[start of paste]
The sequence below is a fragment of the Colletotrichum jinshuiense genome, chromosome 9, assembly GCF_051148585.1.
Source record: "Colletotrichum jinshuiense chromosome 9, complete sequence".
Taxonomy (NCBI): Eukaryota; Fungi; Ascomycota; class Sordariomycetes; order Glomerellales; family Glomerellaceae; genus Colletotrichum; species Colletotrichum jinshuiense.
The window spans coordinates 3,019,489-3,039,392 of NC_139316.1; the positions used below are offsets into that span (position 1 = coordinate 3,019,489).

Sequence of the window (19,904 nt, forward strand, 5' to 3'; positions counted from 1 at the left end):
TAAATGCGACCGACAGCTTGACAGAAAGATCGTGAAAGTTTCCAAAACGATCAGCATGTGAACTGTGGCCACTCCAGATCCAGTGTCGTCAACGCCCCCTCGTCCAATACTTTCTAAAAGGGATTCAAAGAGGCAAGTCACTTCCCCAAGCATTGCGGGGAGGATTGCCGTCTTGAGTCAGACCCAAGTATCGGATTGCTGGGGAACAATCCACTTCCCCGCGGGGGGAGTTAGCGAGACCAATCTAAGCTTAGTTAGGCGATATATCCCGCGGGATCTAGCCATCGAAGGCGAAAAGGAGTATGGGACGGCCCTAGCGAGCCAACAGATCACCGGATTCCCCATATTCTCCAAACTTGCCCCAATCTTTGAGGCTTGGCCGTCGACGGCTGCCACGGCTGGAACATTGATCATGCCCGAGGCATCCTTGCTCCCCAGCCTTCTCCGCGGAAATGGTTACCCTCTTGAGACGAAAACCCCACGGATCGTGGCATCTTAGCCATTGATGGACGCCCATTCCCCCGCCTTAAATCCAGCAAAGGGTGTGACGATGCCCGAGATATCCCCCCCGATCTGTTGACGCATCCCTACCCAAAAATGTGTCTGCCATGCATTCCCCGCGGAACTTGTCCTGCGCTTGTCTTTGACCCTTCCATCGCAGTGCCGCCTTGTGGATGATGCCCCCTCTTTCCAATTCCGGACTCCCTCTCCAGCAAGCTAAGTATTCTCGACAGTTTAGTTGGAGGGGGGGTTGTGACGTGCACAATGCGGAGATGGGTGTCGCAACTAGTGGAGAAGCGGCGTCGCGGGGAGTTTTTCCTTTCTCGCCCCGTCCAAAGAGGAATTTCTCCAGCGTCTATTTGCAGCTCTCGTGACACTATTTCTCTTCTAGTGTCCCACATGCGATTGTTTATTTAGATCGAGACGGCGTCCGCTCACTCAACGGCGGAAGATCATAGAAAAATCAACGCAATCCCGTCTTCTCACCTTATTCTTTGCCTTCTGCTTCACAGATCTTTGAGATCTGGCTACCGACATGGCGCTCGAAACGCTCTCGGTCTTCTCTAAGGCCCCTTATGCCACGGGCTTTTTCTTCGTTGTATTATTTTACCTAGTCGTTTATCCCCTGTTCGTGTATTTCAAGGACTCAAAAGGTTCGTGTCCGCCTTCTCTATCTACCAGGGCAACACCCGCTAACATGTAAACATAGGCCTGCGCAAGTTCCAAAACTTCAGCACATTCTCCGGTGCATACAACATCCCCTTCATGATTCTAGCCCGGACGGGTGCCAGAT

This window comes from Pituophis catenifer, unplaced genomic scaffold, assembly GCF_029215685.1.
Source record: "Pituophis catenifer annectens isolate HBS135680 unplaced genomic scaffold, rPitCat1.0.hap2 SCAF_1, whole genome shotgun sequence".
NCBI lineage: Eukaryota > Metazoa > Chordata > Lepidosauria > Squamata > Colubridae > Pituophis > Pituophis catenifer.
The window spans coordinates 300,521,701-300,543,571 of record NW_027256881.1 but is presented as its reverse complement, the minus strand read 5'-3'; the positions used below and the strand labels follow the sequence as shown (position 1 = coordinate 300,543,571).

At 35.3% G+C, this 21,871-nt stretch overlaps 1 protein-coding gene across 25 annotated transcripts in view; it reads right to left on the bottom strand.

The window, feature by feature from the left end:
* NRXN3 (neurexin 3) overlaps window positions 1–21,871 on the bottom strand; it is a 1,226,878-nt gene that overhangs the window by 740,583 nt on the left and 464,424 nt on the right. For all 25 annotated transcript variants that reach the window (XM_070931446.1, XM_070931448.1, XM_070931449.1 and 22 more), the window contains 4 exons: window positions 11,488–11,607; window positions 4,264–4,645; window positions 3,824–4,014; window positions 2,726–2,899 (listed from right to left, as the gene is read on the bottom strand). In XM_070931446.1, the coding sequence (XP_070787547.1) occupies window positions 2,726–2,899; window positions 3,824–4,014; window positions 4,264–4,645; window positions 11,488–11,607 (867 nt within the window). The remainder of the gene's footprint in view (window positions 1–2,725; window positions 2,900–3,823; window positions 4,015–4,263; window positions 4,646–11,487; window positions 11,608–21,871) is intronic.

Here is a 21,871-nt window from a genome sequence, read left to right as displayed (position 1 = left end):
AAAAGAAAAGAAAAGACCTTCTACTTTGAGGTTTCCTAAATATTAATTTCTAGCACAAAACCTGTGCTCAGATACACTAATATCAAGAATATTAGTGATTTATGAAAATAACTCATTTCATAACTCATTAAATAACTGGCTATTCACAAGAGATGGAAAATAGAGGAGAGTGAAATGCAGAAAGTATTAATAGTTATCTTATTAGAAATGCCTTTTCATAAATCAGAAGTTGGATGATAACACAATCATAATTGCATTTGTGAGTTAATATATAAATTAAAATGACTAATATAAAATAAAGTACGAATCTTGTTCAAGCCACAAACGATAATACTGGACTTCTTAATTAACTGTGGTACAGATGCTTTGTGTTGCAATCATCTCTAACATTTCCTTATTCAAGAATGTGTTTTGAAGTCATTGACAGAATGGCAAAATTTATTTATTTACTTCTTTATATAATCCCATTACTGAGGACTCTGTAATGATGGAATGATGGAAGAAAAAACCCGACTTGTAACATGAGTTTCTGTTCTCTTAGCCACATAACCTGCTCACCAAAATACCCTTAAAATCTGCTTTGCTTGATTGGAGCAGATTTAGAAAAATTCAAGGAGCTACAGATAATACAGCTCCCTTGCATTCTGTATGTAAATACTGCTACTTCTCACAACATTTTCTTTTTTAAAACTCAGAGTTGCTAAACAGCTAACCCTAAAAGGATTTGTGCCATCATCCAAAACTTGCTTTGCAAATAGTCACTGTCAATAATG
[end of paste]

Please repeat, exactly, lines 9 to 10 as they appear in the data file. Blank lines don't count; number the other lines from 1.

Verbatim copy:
NCBI lineage: Eukaryota > Metazoa > Chordata > Lepidosauria > Squamata > Colubridae > Pituophis > Pituophis catenifer.
The window spans coordinates 300,521,701-300,543,571 of record NW_027256881.1 but is presented as its reverse complement, the minus strand read 5'-3'; the positions used below and the strand labels follow the sequence as shown (position 1 = coordinate 300,543,571).